Back pain is one of the most common reasons people seek medical care today, and seems to be one of the most difficult things for modern medicine to effectively treat. Despite treatments such as pain relievers, injections and even surgery, many people have difficulty finding relief from their pain and must deal with unwanted side effects.
If you regularly seek care from alternative medical providers, you will know that the brain, emotional landscape and lifestyle factors play a much bigger role in the presence of pain than was originally thought. This is because of something called nervous system sensitization. The concept of nervous system sensitization means that once the body experiences pain, the pain signals can get stronger over time even if there is no active injury in that area of the body. The longer the pain signals are present, the more ingrained the pain signaling pathway becomes. The pain pathways are also strongly affected by emotions, stress and lifestyle factors. High levels of stress, anxiety or depression can worsen symptoms of pain. That’s why mindfulness-based therapies, and treatments that improve a person’s overall sense of wellbeing can have such a positive impact on back pain.
The good news is there are plenty of alternative therapies that can effectively treat back pain, and they’re gaining traction in the conventional medical world. New guidelines from the Center for Disease and Control and Prevention along with the American College of Physicians have encouraged doctors to advise patients to try “non-drug therapies” such as:
- Tai chi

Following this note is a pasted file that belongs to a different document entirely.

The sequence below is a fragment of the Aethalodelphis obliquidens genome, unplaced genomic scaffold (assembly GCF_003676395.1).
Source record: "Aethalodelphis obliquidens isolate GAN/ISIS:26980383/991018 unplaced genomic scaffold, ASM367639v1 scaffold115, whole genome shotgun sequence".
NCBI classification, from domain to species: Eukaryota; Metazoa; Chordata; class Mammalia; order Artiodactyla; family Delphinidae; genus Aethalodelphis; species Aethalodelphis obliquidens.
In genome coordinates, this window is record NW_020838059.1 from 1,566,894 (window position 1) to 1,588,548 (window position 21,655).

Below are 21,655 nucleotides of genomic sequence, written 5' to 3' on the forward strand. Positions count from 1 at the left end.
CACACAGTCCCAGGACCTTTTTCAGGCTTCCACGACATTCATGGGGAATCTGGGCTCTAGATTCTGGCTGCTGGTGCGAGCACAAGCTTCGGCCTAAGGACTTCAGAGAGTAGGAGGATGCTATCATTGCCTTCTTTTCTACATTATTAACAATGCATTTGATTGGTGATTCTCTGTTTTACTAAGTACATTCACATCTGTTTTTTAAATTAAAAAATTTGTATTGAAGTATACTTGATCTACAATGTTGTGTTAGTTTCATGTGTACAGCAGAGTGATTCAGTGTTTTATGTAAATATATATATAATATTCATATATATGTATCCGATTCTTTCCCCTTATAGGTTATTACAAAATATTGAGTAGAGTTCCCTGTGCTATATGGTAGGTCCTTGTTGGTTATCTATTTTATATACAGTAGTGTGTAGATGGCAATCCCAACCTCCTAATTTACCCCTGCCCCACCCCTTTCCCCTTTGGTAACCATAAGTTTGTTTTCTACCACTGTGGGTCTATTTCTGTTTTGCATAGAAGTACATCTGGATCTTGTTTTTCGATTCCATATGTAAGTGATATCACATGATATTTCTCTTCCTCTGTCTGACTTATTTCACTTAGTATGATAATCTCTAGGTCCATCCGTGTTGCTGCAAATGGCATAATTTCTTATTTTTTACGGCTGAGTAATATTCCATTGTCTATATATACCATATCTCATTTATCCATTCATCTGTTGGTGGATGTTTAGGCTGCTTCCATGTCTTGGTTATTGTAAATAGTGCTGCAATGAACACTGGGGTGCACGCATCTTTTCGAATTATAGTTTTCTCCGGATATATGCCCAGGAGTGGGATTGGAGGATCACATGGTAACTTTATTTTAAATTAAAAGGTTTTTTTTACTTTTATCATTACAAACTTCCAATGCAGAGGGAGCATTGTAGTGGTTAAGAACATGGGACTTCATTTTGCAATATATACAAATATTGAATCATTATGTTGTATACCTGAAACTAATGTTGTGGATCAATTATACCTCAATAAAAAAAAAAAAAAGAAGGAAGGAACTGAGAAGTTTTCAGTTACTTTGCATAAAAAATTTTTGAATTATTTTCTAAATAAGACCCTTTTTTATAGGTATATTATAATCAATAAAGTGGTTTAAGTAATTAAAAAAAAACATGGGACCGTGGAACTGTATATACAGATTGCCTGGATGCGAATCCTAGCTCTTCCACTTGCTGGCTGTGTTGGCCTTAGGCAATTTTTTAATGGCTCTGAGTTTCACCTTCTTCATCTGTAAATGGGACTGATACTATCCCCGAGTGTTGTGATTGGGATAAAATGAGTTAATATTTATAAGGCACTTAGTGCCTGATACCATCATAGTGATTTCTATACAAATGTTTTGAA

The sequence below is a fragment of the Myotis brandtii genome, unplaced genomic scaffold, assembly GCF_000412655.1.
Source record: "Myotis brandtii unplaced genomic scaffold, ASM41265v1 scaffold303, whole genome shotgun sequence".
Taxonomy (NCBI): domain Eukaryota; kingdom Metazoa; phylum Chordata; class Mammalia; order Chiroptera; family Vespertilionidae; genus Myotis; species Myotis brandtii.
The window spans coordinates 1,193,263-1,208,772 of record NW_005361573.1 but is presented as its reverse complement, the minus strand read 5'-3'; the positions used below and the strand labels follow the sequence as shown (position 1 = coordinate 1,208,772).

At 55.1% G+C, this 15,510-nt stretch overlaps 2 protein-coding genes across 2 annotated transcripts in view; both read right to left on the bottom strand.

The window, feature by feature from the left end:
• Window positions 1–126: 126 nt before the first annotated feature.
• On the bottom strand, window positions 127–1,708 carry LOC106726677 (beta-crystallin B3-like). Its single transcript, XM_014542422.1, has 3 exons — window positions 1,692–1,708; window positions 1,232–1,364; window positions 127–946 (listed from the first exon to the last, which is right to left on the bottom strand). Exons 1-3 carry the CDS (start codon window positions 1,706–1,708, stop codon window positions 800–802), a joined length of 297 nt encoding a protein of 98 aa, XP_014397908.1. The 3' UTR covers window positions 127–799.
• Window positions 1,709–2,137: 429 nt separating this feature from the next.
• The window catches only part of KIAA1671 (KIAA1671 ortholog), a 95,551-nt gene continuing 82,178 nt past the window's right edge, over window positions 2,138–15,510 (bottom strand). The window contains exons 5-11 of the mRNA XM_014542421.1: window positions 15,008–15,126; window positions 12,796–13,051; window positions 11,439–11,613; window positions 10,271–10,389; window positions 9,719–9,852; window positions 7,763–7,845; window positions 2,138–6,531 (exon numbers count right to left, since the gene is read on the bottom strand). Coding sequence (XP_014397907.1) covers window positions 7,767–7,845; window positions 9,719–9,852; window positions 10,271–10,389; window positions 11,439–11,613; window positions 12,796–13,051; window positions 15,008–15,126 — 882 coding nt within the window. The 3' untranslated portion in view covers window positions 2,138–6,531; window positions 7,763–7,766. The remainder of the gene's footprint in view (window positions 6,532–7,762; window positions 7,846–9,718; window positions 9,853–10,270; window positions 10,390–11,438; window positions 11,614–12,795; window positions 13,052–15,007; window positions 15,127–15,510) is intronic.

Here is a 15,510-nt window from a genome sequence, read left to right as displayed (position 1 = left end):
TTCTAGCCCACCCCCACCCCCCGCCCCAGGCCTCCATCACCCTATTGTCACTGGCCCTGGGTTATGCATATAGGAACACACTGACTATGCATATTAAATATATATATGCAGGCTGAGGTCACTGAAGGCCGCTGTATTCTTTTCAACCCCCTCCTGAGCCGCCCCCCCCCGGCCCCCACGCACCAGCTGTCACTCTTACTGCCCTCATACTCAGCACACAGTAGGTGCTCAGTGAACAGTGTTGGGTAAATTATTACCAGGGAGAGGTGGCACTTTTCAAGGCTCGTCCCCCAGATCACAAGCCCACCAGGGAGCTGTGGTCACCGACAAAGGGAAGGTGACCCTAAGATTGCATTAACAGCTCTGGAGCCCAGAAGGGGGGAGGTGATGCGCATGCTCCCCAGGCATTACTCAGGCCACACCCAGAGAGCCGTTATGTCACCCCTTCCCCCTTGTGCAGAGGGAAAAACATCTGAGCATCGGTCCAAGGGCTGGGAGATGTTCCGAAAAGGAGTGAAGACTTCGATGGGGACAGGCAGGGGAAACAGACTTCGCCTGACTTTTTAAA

- Meditation and mindfulness exercises
- Regular exercise
It’s important to figure out what combination of therapy works best for you and your lifestyle. If you experience chronic back pain, schedule an appointment to learn more about what therapies might be best for you!
Belluz J. A comprehensive guide to the new science of treating lower back pain. Vox. https://www.vox.com/science-and-health/2017/8/4/15929484/chronic-back-pain-treatment-mainstream-vs-alternative. Published August 4, 2017. Accessed August 21, 2017.
Dowell D, Haegerich T, Chou R. Morbidity and Mortality Weekly Report (MMWR): CDC Guideline for Prescribing Opioids for Chronic Pain — United States, 2016. Centers for Disease Control and Prevention. https://www.cdc.gov/mmwr/volumes/65/rr/rr6501e1.htm. Published March 18, 2016. Accessed August 21, 2017.
Qaseem A, Wilt TJ, McLean RM, Forciea MA. Noninvasive Treatments for Acute, Subacute, and Chronic Low Back Pain: A Clinical Practice Guideline From the American College of PhysiciansNoninvasive Treatments for Acute, Subacute, and Chronic Low Back Pain. Annals of Internal Medicine. http://annals.org/aim/article/2603228/noninvasive-treatments-acute-subacute-chronic-low-back-pain-clinical-practice. Published April 4, 2017. Accessed August 21, 2017.